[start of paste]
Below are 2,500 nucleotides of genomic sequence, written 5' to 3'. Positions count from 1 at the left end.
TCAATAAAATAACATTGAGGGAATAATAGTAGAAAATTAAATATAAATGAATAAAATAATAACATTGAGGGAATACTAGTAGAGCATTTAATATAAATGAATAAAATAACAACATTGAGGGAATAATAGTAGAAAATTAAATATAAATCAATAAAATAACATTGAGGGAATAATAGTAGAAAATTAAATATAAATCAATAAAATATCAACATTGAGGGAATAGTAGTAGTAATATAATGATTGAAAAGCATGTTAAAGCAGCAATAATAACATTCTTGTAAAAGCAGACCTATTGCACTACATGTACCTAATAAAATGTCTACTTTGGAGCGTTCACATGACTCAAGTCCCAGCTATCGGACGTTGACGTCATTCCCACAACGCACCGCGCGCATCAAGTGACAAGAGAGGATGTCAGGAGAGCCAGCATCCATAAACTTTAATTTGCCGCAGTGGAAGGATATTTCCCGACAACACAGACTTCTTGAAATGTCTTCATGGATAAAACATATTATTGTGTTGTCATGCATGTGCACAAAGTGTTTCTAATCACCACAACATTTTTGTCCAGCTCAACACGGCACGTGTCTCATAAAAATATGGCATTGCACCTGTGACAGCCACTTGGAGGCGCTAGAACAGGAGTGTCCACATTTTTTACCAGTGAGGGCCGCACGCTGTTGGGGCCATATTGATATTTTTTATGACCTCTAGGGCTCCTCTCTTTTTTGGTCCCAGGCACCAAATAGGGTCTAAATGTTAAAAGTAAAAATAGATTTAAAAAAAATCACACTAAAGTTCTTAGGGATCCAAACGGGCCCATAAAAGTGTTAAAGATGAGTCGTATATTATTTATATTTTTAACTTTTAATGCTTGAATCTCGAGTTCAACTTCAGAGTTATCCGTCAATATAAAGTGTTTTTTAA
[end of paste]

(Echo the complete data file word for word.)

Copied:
Below are 2,500 nucleotides of genomic sequence, written 5' to 3'. Positions count from 1 at the left end.
TCAATAAAATAACATTGAGGGAATAATAGTAGAAAATTAAATATAAATGAATAAAATAATAACATTGAGGGAATACTAGTAGAGCATTTAATATAAATGAATAAAATAACAACATTGAGGGAATAATAGTAGAAAATTAAATATAAATCAATAAAATAACATTGAGGGAATAATAGTAGAAAATTAAATATAAATCAATAAAATATCAACATTGAGGGAATAGTAGTAGTAATATAATGATTGAAAAGCATGTTAAAGCAGCAATAATAACATTCTTGTAAAAGCAGACCTATTGCACTACATGTACCTAATAAAATGTCTACTTTGGAGCGTTCACATGACTCAAGTCCCAGCTATCGGACGTTGACGTCATTCCCACAACGCACCGCGCGCATCAAGTGACAAGAGAGGATGTCAGGAGAGCCAGCATCCATAAACTTTAATTTGCCGCAGTGGAAGGATATTTCCCGACAACACAGACTTCTTGAAATGTCTTCATGGATAAAACATATTATTGTGTTGTCATGCATGTGCACAAAGTGTTTCTAATCACCACAACATTTTTGTCCAGCTCAACACGGCACGTGTCTCATAAAAATATGGCATTGCACCTGTGACAGCCACTTGGAGGCGCTAGAACAGGAGTGTCCACATTTTTTACCAGTGAGGGCCGCACGCTGTTGGGGCCATATTGATATTTTTTATGACCTCTAGGGCTCCTCTCTTTTTTGGTCCCAGGCACCAAATAGGGTCTAAATGTTAAAAGTAAAAATAGATTTAAAAAAAATCACACTAAAGTTCTTAGGGATCCAAACGGGCCCATAAAAGTGTTAAAGATGAGTCGTATATTATTTATATTTTTAACTTTTAATGCTTGAATCTCGAGTTCAACTTCAGAGTTATCCGTCAATATAAAGTGTTTTTTAA